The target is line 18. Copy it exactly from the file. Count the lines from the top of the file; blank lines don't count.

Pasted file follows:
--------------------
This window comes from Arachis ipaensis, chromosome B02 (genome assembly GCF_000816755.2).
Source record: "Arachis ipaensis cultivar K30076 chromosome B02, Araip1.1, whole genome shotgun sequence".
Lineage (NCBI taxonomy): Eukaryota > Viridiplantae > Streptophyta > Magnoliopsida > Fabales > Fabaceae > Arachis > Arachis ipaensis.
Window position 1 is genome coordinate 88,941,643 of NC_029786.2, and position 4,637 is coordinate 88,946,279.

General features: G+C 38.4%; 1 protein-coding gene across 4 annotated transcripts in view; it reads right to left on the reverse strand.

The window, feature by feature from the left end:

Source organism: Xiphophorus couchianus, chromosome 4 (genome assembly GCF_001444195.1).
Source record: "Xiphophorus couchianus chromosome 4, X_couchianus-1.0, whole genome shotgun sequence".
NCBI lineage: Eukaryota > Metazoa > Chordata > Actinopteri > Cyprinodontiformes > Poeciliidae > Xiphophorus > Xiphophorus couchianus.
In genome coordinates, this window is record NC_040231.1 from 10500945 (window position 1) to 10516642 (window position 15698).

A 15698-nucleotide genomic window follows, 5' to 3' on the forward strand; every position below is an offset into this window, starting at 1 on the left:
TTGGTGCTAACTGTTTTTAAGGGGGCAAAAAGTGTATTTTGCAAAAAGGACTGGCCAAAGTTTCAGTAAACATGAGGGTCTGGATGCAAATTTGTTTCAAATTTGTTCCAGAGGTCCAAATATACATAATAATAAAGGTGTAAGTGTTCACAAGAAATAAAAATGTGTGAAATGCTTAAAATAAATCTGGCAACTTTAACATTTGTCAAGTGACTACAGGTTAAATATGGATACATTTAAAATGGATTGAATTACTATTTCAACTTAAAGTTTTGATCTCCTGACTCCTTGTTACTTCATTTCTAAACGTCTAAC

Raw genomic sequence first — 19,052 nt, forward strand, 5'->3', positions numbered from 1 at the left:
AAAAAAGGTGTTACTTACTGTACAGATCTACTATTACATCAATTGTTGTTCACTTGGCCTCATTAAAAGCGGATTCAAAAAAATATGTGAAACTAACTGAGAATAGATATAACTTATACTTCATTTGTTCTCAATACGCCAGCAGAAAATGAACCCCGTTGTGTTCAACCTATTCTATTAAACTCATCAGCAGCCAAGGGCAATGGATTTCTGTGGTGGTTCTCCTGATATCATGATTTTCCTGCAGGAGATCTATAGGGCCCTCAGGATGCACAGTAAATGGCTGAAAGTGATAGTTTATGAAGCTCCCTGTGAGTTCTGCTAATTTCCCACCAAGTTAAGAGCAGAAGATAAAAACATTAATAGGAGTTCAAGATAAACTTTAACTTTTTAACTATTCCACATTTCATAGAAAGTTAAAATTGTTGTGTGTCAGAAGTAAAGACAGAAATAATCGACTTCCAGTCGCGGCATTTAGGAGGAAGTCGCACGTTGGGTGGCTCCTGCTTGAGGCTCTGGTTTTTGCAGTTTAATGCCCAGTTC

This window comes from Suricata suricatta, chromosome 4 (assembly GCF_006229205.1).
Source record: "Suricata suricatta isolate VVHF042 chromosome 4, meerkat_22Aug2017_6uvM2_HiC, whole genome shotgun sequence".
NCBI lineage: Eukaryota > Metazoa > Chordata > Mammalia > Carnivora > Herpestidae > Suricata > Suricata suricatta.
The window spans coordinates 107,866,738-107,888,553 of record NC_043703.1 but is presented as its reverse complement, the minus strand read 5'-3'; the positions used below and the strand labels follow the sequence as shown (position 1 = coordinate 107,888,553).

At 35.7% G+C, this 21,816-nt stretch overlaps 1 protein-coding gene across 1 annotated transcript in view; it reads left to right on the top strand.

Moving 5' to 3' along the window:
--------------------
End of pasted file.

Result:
The window spans coordinates 107,866,738-107,888,553 of record NC_043703.1 but is presented as its reverse complement, the minus strand read 5'-3'; the positions used below and the strand labels follow the sequence as shown (position 1 = coordinate 107,888,553).